Anyway, my top 5: Natural Beauty, Natural Forces, Accessibility, Breathtaking, Very Little Traffic
These photos are not air brushed, or colour enhanced, spooky eh? Yes that’s steam, yes that’s a boardwalk across a lethal boiling seething multi coloured lake, yes I walked across it and yes I thought I would die!
My first post written from this amazing, beautiful country is one of colours and few words. After arrival and collecting the camper van we headed off to Rotorua and Wai-O-Tapu. It is one of the things I had to tick off on my list of must do’s. I had to see hot springs and mud pools etc.
Words can not describe the feeling of standing on warm land, knowing it could blow up at any moment. Geysers (locals pronounce them gy as in sky, not gey as in key) spouting and the sound of hissing or bubbling just out of sight in bush land. All very unnerving but also one which puts you in touch with nature in no other way possible. It made me realise that mother earth just about tolerates us. She’s fighting back and losing some of those battles but her power is immense and we are honoured to share this planet with such beauty and power.
OK, so I was terrified of falling into the boiling (yes boiling, actually bubbling and spitting) earth, you can access a huge amount of this parkland. They had great car parks, and have thankfully built some handy timber pathways to guide you through the main sights. This results in a fair bit of buggy and wheelchair access. If you are a wheelchair user I would investigate options first though. I was glad for the paths as I knew which bits were safer than others. Mind you I have to say all the time I was thinking the wood wouldn’t stand up to any sort of shift in the tectonic plates etc. Cue lots of deep breathing and active quelling of the inner voice known as common sense which was SCREAMING at me ‘You will die here’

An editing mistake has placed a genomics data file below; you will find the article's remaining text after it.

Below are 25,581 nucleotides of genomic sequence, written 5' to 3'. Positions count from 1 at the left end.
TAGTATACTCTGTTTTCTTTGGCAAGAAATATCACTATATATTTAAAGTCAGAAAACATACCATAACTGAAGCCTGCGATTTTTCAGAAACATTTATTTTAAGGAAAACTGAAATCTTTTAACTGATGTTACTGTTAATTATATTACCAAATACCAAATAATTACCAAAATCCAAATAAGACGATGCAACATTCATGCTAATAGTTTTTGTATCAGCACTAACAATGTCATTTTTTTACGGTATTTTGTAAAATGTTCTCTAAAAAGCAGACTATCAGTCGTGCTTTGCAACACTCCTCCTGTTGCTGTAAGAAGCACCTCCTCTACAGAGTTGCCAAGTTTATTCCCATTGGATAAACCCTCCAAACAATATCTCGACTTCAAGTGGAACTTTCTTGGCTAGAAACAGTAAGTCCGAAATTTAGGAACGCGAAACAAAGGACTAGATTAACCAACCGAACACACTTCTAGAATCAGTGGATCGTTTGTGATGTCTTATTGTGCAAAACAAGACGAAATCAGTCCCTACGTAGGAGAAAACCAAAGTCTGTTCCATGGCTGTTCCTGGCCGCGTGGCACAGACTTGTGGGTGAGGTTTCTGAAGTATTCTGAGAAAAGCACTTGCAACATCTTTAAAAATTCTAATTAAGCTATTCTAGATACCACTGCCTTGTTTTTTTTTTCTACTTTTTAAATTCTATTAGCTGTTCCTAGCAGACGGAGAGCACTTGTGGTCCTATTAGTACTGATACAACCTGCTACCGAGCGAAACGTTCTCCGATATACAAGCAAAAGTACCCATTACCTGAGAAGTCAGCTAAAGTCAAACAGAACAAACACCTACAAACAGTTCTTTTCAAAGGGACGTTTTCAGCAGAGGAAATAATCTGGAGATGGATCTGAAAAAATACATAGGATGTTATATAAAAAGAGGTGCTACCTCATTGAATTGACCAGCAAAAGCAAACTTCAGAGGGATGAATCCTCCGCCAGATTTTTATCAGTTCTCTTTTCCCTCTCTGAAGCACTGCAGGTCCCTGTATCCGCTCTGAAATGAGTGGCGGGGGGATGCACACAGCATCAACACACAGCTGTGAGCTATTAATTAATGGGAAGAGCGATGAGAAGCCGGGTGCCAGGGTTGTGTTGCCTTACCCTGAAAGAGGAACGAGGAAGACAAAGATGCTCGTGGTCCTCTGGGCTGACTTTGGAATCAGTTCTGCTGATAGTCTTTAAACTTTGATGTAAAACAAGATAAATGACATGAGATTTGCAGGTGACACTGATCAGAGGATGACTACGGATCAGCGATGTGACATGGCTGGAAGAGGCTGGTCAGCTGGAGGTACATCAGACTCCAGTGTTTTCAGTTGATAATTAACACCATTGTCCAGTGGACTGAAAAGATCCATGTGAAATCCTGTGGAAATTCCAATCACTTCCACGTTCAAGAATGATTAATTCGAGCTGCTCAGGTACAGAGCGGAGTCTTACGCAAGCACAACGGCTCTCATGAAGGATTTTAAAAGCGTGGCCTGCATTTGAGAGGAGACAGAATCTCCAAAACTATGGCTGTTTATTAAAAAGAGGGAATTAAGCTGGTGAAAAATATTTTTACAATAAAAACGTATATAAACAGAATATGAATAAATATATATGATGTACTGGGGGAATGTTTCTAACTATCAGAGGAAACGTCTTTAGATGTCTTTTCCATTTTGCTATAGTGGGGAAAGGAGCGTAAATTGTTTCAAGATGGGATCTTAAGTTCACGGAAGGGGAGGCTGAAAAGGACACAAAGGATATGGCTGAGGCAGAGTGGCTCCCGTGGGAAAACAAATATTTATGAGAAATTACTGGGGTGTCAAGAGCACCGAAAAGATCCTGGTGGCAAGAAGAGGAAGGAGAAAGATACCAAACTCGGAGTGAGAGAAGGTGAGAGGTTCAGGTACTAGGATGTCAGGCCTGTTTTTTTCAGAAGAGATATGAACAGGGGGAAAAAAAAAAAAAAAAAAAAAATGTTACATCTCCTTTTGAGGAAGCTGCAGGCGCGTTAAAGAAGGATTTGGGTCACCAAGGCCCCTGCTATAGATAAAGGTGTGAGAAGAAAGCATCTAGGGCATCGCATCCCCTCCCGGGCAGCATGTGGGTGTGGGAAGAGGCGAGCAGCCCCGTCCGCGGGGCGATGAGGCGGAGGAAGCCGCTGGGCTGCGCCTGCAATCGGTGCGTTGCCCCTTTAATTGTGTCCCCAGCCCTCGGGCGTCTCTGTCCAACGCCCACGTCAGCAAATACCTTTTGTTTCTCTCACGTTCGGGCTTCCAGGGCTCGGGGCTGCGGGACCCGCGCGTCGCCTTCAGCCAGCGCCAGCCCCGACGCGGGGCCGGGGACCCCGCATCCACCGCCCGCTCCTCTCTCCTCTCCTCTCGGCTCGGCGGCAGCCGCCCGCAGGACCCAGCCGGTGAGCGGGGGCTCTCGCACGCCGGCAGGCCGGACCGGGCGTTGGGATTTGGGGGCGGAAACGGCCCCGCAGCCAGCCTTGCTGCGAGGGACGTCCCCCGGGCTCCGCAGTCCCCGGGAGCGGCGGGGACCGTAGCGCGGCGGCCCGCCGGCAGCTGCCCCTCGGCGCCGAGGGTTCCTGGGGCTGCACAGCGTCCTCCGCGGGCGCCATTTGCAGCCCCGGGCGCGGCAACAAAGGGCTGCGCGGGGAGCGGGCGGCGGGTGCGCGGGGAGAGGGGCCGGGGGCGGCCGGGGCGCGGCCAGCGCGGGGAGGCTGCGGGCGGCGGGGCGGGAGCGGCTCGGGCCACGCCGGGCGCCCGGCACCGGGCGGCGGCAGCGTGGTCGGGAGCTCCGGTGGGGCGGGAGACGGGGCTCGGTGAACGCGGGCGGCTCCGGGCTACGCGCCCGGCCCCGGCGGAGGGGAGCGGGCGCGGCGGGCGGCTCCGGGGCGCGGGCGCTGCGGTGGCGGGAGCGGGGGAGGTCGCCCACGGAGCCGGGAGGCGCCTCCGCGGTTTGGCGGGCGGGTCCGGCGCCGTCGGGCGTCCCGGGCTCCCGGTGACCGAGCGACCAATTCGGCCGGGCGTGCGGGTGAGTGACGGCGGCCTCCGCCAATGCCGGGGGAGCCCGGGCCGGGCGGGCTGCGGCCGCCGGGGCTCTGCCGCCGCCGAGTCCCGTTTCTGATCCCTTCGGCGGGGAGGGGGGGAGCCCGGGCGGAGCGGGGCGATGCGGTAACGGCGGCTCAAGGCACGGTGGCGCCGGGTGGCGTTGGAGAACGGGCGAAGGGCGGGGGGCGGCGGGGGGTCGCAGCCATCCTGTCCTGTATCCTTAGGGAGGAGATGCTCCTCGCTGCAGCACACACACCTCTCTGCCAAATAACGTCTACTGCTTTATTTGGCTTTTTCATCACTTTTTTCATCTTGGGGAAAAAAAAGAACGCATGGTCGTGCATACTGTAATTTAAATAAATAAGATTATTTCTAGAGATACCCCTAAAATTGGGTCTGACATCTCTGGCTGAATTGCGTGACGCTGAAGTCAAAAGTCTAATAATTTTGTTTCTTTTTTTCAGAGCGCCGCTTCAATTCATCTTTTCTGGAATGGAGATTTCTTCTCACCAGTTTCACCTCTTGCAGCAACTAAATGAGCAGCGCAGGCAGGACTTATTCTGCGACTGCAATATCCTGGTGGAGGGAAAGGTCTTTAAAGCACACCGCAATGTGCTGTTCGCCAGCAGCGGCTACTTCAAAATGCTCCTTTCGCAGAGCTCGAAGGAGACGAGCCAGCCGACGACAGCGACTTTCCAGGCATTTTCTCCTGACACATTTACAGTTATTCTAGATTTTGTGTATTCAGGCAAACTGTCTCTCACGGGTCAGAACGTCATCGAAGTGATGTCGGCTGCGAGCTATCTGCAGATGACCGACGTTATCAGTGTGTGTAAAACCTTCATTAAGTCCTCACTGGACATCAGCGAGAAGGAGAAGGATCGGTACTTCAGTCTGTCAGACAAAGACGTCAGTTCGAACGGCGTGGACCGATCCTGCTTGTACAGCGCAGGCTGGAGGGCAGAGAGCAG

There are numerous action sports in the area if nature needs a boost in the adrenalin stakes. You can even approach Huka Falls on foot or by speed boat. The waterfalls and river are so clear and blue, ice blue I guess. Apparently the waterfall has enough water over it each minute to fill an olympic swimming pool – phew. Terrifying exhilarating sheer energy, it even creates it’s own wind that breathes up at you in a fierce coolness. Breathtaking is a word bandied about willy nilly but it truly meant something here. If you ever doubt the power of our awesome planet visit here and have your faith in nature restored.
Very little traffic
This may not seem like a great reason but as we were in a camper van, a vehicle not known for it’s speed or manouvreability it is an important factor. Some of the roads here had BIG trucks chasing us down hairpin bends, luckily we found this area to be quiet, well signposted and relaxing.
On and just in case you were wondering, as we were, why is it still called New Zealand? Australia was New Holland, but isn’t anymore. New Zealand is also called by it’s Maori name Aotearoa and that name is hoped to gradually replace NZ, so start now? Thank you.
The locals are maori, pronounced more like moor-y and not as in mow-ry as in now-ry as we in the UK tend to say. I guess my Yorkshire accent will have to do, although I’ll try to adopt ‘moory’
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